XML Serialization Surprise

I have been using XML serialization in .Net 1.1 for quite some time and never ran into any problems before until quite recently. A couple of days ago, while I was working at a client site, I used xsd to generate an C# class for an XML file as usual. But when I ran it, I would receive some runtime exceptions like the following screen shot:

XML Serialization Exception

And each time I ran the program the exception would show a different DLL missing. At first, I was trying to find the missing DLL but of course could not find it. After a few tries, I realized that this must be something wrong with the xsd generated class. And sure enough, after searching the internet for the exception message An unhandled exception of type ‘System.IO.FileNotFoundException’ occurred in mscorlib.dll, quite a few people had ran into the exact same problem. After some research on the internet, it seems that the solution is quite simple. Basically, it has something to do with the jagged array in the generated class. And the fix, most of the time, is to remove the unnecessary dimension off the affected class manually. To reproduce this error in .Net 1.1, consider the following XML file (Orders.xml):

<?xml version="1.0" encoding="utf-8"?> <Order> <customer> <firstName>Kerry</firstName> <lastName>Wong</lastName> <orders> <item>123456789</item> <item>123456780</item> <item>123456788</item> </orders> </customer> <customer> <firstName>Jessica</firstName> <lastName>Wong</lastName> <customerStatus>none</customerStatus> <orders> <item>123456780</item> <item>123456788</item> </orders> </customer> </Order>

First you need to generate the xsd schema by using

xsd Orders.xml

then, generate the class using

xsd Orders.xsd /c /l:cs /namespace:XMLSerializationTest

To test the generated class, write a class including the following code:

fs = new FileStream("Orders.xml", FileMode.Open); XmlReader reader = new XmlTextReader(fs); Order orders = (Order) x.Deserialize(reader); fs.Close();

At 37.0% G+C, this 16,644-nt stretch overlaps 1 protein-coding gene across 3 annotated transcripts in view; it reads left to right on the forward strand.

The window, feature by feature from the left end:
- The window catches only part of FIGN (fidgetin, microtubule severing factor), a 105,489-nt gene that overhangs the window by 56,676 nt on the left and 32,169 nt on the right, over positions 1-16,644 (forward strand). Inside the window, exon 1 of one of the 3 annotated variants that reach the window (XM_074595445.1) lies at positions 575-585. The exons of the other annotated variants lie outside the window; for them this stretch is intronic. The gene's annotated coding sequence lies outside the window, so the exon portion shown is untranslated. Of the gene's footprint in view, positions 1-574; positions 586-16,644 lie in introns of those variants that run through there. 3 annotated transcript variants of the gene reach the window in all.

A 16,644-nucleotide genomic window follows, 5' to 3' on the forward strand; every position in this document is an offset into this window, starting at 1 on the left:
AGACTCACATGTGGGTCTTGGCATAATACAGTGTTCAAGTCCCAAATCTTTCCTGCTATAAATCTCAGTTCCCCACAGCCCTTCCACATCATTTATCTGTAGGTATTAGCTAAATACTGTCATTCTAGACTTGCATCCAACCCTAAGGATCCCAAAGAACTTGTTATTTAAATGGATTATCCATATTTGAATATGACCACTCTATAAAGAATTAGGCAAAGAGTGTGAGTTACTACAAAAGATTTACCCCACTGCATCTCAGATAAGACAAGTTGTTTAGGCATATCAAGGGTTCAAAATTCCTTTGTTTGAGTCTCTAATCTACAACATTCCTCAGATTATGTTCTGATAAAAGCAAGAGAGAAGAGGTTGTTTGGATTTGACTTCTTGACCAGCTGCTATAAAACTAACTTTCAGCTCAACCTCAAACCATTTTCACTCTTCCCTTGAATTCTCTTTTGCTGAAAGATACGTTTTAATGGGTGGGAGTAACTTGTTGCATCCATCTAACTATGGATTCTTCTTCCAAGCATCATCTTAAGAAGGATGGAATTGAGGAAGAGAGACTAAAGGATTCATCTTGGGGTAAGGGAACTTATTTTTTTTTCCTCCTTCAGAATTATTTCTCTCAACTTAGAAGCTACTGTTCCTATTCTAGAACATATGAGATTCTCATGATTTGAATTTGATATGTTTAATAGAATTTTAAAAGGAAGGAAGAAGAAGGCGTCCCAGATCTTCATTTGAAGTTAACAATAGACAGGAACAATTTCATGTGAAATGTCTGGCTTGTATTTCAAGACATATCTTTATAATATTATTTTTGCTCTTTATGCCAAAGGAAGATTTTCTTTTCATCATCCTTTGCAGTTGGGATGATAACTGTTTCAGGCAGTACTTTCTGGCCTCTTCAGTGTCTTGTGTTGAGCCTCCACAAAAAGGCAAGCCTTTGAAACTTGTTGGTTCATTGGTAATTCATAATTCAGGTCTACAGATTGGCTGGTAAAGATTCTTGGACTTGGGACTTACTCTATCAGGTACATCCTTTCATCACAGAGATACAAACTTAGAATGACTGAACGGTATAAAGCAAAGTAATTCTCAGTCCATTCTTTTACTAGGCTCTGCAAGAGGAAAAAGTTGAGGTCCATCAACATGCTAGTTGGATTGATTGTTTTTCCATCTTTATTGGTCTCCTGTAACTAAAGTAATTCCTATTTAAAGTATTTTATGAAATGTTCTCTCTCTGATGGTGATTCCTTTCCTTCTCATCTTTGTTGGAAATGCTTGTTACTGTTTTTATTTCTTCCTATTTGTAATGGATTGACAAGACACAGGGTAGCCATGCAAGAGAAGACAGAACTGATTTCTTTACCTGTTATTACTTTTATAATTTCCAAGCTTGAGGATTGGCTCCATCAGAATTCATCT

when you run the code you would receive the error similar to the one shown above. When examining the generated Orders.cs class, you would see code in OrderCustomer class like this:

[System.Xml.Serialization.XmlArrayAttribute(
Form=System.Xml.Schema.XmlSchemaForm.Unqualified)]
[System.Xml.Serialization.XmlArrayItemAttribute(
"item", typeof(OrderCustomerOrdersItem),
Form=System.Xml.Schema.XmlSchemaForm.Unqualified)]
public OrderCustomerOrdersItem[][] orders;

and when you remove one dimension from the generated orders array, the problem would disappear. It is quite obvious that the orders is just a one dimensional array in the example I gave above. It seems that this is absolutely a .Net 1.1 framework bug, because when you use xsd to generate the same class in .Net framework 2.0 beta 2, the example I gave would work correctly. And if you take a look at the generated class, the corresponding lines would look like:

[System.Xml.Serialization.XmlElementAttribute( "orders", Form=System.Xml.Schema.XmlSchemaForm.Unqualified)] public OrderCustomerOrders[] orders { get { return this.ordersField; } set { this.ordersField = value; } }

Which is slightly different then the version generated by 1.1 framework, but clearly the orders is a one dimensional array. I have to say that this bug is quite stunting because you do not know when it would kick in when you are coding and for classes not as simple as the example I gave, it would take quite some effort to correctly identify the affected lines. Luckily, Chris Sells created a great tool XmlSerializerPreCompiler to test your generated assembly to see whether or not it can be serialized correctly in framework 1.1. Anyway, I am glad that Microsoft fixed this bug in the coming version of the .Net framework.

 

Be Sociable, Share!

Leave a Reply